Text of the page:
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HISTORY

According to the 5 Apr 1924 Exhibitors Herald, Girl Shy was Harold Lloyd’s first feature film as an independent producer after several successful collaborations with Hal Roach. He opened his own Lloyd Studio in Hollywood, CA, after taking over the Hollywood Metropolitan Studio on Santa Monica Boulevard, near Las Palmas.
       A 24 Jan 1924 FD item listed the working title as The Girl Expert. Principal photography took place at various locations around Los Angeles, CA. In an article in the Jun 1924 AmCin, Lloyd’s chief cinematographer, Walter Lundin, described a stunt in which Lloyd steered a group of galloping horses down Grand Avenue. In his 2011 book, Silent Visions (Santa Monica, CA), John Bengtson identified several locations, including the Santa Fe Depot and Southern Pacific Depot in downtown Los Angeles; the area around the corner of Hollywood and Cahuenga boulevards in Hollywood; Yucca and Argyle streets in Hollywood; the Bunker Hill neighborhood in downtown Los Angeles; Hollenbeck Park Lake in the Boyle Heights district; the 7000 block of Hollywood Boulevard; Culver City; and the Palms district.
       The 23 Mar 1924 FD stated that a trade preview screening was scheduled for Friday, 28 Mar 1924, nearly one month before its national release on Easter Sunday, 20 Apr 1924.
       Voted one of the “Top Best Features” of 1924 by the 1929 Film Daily Year Book, as reported in the Feb 7, 1930 FD. ... More Less

According to the 5 Apr 1924 Exhibitors Herald, Girl Shy was Harold Lloyd’s first feature film as an independent producer after several successful collaborations with Hal Roach. He opened his own Lloyd Studio in Hollywood, CA, after taking over the Hollywood Metropolitan Studio on Santa Monica Boulevard, near Las Palmas.
       A 24 Jan 1924 FD item listed the working title as The Girl Expert. Principal photography took place at various locations around Los Angeles, CA. In an article in the Jun 1924 AmCin, Lloyd’s chief cinematographer, Walter Lundin, described a stunt in which Lloyd steered a group of galloping horses down Grand Avenue. In his 2011 book, Silent Visions (Santa Monica, CA), John Bengtson identified several locations, including the Santa Fe Depot and Southern Pacific Depot in downtown Los Angeles; the area around the corner of Hollywood and Cahuenga boulevards in Hollywood; Yucca and Argyle streets in Hollywood; the Bunker Hill neighborhood in downtown Los Angeles; Hollenbeck Park Lake in the Boyle Heights district; the 7000 block of Hollywood Boulevard; Culver City; and the Palms district.
       The 23 Mar 1924 FD stated that a trade preview screening was scheduled for Friday, 28 Mar 1924, nearly one month before its national release on Easter Sunday, 20 Apr 1924.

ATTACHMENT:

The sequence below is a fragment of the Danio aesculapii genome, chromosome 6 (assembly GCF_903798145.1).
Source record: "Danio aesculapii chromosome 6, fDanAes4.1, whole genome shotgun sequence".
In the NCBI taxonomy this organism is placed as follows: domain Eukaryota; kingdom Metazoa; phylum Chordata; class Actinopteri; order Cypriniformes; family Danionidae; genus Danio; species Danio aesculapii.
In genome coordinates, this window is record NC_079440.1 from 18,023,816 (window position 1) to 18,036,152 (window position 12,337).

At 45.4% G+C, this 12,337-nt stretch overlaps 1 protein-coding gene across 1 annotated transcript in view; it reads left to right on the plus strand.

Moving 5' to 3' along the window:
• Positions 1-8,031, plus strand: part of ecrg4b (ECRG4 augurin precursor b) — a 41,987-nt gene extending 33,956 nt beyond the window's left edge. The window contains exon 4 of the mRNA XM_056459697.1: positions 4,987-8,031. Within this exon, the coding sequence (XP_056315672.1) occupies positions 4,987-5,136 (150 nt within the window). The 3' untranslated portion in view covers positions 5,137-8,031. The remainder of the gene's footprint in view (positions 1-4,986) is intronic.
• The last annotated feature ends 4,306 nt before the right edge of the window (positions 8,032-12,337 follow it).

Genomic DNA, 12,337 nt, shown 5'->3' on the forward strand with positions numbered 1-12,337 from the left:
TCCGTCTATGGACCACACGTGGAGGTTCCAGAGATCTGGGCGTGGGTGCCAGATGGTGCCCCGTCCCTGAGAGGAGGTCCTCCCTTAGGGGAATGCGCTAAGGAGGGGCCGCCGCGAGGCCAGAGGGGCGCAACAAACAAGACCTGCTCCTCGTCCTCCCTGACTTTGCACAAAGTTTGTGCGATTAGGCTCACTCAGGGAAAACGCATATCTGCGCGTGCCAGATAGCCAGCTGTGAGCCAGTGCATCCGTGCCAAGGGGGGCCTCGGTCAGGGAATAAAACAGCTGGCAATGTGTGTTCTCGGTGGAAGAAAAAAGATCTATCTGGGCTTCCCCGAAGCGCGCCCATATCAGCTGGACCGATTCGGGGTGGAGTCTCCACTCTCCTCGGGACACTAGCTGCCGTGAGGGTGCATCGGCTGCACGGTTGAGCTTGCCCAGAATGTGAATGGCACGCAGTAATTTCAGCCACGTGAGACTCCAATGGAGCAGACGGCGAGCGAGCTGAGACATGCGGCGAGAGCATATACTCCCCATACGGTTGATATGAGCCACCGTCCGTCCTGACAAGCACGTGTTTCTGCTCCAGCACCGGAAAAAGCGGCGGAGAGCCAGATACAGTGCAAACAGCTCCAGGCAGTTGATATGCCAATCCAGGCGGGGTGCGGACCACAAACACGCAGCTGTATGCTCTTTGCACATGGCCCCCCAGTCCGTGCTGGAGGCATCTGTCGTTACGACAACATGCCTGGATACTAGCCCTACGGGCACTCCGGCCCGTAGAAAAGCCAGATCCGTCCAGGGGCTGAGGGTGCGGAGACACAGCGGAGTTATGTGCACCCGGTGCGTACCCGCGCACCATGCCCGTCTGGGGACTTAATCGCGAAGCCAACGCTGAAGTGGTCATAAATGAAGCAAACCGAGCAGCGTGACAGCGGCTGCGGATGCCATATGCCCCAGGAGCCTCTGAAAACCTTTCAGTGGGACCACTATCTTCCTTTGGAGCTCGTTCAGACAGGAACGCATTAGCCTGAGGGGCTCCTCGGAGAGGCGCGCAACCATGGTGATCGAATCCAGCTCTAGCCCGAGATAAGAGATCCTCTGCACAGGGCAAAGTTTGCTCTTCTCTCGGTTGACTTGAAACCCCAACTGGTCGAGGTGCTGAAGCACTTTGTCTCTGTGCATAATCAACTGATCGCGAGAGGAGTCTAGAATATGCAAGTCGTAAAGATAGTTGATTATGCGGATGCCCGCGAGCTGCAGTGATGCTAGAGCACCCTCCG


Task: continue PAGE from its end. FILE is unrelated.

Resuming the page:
Voted one of the “Top Best Features” of 1924 by the 1929 Film Daily Year Book, as reported in the Feb 7, 1930 FD. More Less

GEOGRAPHIC LOCATIONS
SOURCE CITATIONS
SOURCE
DATE
PAGE
American Cinematographer
Jun 1924
p. 25.
Exhibitors Herald
5 Apr 1924
p. 45.
Film Daily
24 Jan 1924
p. 7.
Film Daily
23 Mar 1924
p. 2.
Film Daily
6 Apr 1924.
---
Film Daily
7 Feb 1930
p. 8.
New York Times
21 Apr 1924
p. 21.
Variety
2 Apr 1924
p. 23.
CAST
PRODUCTION CREDITS
NAME
PARENT COMPANY
PRODUCTION COMPANY
DISTRIBUTION COMPANY
NAME
CREDITED AS
CREDIT
DIRECTORS
WRITERS
Story
Story
Story
Story
PHOTOGRAPHY
Dir of photog
Dir of photog
DETAILS
Alternate Title:
The Girl Expert
Release Date:
20 April 1924
Premiere Information:
New York trade showing: 28 March 1924
Copyright Claimant:
Harold Lloyd Corp.
Copyright Date:
12 March 1924
Copyright Number:
LU19987
Physical Properties:
Silent
Black and White
Length(in feet):
7,457
Length(in reels):
8
Country:
United States
Language:
English
Passed by NBR:
No
SYNOPSIS

En route to the city to find a publisher for his book, a collection of romances in which he plays the amorous hero, The Poor Boy, a shy tailor's apprentice, meets The Rich Girl and helps conceal her toy dog from the train conductor. The publisher rejects his manuscript, and The Poor Boy, disappointed at his failure, gives up The Rich Girl. Following a change of mind, the publisher sends The Poor Boy an advance of $3,000, thereby provoking him to pursue his true love, who is about to marry a man who already has a wife. In a wild chase, The Poor Boy, using an automobile, motorcycles, horses, and a trolley car, arrives at the church in time to halt the wedding. Tongue-tied, he picks up the girl and carries her out of the ... +


En route to the city to find a publisher for his book, a collection of romances in which he plays the amorous hero, The Poor Boy, a shy tailor's apprentice, meets The Rich Girl and helps conceal her toy dog from the train conductor. The publisher rejects his manuscript, and The Poor Boy, disappointed at his failure, gives up The Rich Girl. Following a change of mind, the publisher sends The Poor Boy an advance of $3,000, thereby provoking him to pursue his true love, who is about to marry a man who already has a wife. In a wild chase, The Poor Boy, using an automobile, motorcycles, horses, and a trolley car, arrives at the church in time to halt the wedding. Tongue-tied, he picks up the girl and carries her out of the church. +

Legend
Viewed by AFI
Partially Viewed
Offscreen Credit
Name Occurs Before Title
AFI Life Achievement Award

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The American Film Institute is grateful to Sir Paul Getty KBE and the Sir Paul Getty KBE Estate for their dedication to the art of the moving image and their support for the AFI Catalog of Feature Films and without whose support AFI would not have been able to achieve this historical landmark in this epic scholarly endeavor.